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Jury at Quebec sword murder trial hears from final Crown expert psychiatrist

QUEBEC — The jury at the first-degree murder trial of Carl Girouard in the Quebec City Halloween sword attack started hearing from a final witness late Wednesday. Dr.
Quebec Crown prosecutor François Godin speaks to reporters outside a courtroom, Thursday, Nov. 5, 2020, in Quebec City. THE CANADIAN PRESS/Jacques Boissinot

QUEBEC — The jury at the first-degree murder trial of Carl Girouard in the Quebec City Halloween sword attack started hearing from a final witness late Wednesday.

Dr. Sylvain Faucher, a psychiatrist testifying on behalf of the Crown, detailed his academic and professional background before the case adjourned, and on Thursday he is set to provide his opinion on Girouard's case.

Girouard, 26, is accused of two counts of first-degree murder in the Oct. 31, 2020, deaths of François Duchesne, 56, and Suzanne Clermont, 61, as well as five counts of attempted murder. He has admitted to the physical acts, but his defence maintains he was not criminally responsible because he suffered from a mental disorder.

The Crown has argued Girouard was well aware of his actions and had planned his attack over several years.

Faucher's testimony is expected to counter that of the defence expert, Dr. Gilles Chamberland, who found that Girouard had schizophrenia, was in a state of psychosis, suffered from delusions and could not tell right from wrong.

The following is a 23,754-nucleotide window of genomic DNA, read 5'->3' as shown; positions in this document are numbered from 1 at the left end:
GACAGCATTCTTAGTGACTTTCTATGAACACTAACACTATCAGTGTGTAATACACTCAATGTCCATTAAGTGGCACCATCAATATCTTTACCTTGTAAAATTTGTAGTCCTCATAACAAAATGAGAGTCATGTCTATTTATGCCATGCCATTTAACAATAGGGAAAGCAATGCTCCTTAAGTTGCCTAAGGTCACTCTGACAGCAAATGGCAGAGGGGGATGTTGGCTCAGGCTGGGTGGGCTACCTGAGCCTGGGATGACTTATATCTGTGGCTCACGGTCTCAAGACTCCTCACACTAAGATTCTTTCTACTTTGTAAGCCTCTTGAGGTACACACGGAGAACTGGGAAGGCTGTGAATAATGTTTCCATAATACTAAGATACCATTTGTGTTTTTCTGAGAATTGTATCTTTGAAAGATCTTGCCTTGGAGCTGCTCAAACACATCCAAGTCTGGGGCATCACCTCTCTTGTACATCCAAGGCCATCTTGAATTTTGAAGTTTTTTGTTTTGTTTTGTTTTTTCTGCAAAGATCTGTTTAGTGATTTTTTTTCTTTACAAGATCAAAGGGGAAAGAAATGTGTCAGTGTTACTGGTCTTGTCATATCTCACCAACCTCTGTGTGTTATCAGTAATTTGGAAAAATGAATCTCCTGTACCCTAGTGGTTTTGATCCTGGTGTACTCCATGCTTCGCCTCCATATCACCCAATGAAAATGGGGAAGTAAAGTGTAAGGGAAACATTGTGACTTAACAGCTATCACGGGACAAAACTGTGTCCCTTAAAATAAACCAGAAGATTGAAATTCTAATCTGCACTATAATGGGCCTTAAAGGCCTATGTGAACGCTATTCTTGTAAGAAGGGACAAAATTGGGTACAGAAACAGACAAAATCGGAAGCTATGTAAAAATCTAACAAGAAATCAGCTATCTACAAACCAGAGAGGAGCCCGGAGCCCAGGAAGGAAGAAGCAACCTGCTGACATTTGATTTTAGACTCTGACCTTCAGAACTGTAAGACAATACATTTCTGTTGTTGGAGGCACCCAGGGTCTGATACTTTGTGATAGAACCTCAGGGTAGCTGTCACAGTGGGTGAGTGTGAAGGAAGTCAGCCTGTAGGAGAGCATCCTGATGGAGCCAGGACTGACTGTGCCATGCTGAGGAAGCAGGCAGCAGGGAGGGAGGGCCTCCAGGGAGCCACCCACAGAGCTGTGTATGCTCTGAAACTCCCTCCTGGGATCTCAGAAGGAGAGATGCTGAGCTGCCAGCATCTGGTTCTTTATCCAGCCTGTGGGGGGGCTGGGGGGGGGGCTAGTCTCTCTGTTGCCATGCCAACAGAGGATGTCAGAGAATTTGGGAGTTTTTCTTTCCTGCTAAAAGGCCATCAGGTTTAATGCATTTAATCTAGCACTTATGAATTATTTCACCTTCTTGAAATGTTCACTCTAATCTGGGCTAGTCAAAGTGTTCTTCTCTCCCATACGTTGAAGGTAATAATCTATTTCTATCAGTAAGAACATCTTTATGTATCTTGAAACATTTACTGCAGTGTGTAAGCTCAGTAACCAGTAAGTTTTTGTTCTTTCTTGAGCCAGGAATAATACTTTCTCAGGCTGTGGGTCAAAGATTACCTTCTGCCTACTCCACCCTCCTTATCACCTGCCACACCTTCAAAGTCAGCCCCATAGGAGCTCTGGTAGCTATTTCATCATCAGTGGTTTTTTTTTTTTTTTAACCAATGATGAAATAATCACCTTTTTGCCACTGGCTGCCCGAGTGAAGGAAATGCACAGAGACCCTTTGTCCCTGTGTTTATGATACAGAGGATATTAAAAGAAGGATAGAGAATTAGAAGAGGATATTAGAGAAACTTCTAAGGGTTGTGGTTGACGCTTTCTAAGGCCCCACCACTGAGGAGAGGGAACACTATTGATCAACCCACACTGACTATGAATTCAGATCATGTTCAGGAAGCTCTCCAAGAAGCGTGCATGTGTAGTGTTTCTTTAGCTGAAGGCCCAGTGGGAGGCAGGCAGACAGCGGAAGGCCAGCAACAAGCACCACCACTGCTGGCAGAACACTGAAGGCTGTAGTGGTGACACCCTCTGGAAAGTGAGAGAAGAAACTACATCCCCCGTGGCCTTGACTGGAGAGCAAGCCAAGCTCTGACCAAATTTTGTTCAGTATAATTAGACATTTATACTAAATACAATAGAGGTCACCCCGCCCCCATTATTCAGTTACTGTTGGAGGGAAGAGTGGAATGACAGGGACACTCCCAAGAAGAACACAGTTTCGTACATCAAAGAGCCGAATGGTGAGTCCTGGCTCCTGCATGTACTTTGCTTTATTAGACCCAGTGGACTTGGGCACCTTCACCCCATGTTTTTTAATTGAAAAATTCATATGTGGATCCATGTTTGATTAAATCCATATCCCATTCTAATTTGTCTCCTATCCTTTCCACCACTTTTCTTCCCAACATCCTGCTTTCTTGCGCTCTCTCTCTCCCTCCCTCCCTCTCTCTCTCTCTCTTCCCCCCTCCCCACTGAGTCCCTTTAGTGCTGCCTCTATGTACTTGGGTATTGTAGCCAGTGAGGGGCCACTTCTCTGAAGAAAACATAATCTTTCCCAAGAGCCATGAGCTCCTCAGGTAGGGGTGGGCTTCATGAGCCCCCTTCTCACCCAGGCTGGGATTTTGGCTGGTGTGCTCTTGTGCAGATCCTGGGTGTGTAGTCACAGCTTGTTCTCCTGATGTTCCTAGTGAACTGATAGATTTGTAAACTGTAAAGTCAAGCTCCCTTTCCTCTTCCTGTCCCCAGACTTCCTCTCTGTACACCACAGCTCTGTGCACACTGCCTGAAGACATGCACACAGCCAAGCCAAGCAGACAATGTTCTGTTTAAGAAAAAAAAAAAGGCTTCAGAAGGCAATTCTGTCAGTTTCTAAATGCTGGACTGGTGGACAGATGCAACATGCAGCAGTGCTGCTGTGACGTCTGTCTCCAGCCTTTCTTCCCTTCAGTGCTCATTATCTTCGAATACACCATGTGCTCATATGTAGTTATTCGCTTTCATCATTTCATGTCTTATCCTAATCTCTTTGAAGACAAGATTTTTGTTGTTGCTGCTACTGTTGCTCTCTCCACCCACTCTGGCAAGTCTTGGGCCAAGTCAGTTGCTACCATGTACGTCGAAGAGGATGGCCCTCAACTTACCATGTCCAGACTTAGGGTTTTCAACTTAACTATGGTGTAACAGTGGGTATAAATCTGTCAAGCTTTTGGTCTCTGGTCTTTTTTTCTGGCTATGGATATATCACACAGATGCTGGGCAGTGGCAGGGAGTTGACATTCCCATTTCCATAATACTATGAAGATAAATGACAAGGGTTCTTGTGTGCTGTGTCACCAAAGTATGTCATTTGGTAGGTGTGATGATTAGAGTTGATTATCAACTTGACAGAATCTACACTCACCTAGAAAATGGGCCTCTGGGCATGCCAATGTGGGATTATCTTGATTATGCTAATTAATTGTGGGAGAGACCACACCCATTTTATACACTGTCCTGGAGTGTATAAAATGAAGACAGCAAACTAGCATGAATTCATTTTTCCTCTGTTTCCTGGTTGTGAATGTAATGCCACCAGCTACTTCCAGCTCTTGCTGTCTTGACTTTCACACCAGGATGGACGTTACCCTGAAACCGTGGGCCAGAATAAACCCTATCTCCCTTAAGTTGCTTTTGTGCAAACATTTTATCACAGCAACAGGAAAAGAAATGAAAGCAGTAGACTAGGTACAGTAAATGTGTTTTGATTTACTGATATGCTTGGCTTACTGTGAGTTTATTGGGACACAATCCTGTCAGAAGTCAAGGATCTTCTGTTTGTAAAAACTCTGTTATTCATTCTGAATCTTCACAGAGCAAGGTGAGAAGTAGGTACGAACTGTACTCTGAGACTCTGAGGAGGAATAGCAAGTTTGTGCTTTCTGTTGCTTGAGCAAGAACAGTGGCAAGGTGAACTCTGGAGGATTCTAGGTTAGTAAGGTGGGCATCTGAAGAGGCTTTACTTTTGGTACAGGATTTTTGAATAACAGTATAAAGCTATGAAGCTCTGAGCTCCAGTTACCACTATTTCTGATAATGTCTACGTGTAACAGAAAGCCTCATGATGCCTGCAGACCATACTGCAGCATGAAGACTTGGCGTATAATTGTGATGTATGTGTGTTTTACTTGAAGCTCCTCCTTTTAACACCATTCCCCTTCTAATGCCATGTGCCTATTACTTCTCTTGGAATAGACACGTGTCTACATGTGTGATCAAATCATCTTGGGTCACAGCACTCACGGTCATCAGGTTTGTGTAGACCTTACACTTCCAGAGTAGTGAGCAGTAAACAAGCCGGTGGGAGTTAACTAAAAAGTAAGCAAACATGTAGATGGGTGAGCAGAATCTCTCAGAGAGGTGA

The defence spent hours Wednesday cross-examining a first Crown expert, neuropsychologist Dr. William Pothier, who found that Girouard has a personality disorder — narcissism — and seeks recognition, and that he could not have been delirious the night of the stabbings.

Pothier assessed Girouard in March 2022, just weeks before the trial, conducting several tests and reading through the suspect's medical files. On the stand for a third day, Pothier faced a barrage of questions from defence lawyer Pierre Gagnon but maintained his findings.

“With the elements that I have, the details in the files, the tests, for me, it’s not a psychotic disorder … for me, it’s a personality disorder," Pothier told the court.

During his time on the stand, Pothier noted Girouard hesitated before murdering two people and injuring five others in the Old Quebec district, adding that patients in a state of delirium don't usually doubt themselves.

He described Girouard as someone who wanted attention but was rejected by his peers because of his disturbing and provocative behaviour. The expert said Girouard withdrew and found refuge in video games, a fantasy world where he could cast himself as the hero.

Girouard has testified that he began mixing up reality and video games in his teens and hatched a "mission" by age 18 to create chaos, to change the world and to encourage like-minded people -- whom he called his "alter-egos" — to continue his objective. 

Pothier said his assessment of Girouard was that he was able to make the distinction between his imaginary world and reality.

“A person can’t know they’re delusional, but he knows when he’s in his imaginary world and when he’s not, so for me there’s a distinction," Pothier said.

The neuropsychologist did not provide an opinion on criminal responsibility. The Crown will rely on Faucher to make that conclusion.

This report by The Canadian Press was first published May 4, 2022.

— By Sidhartha Banerjee in Montreal.

The Canadian Press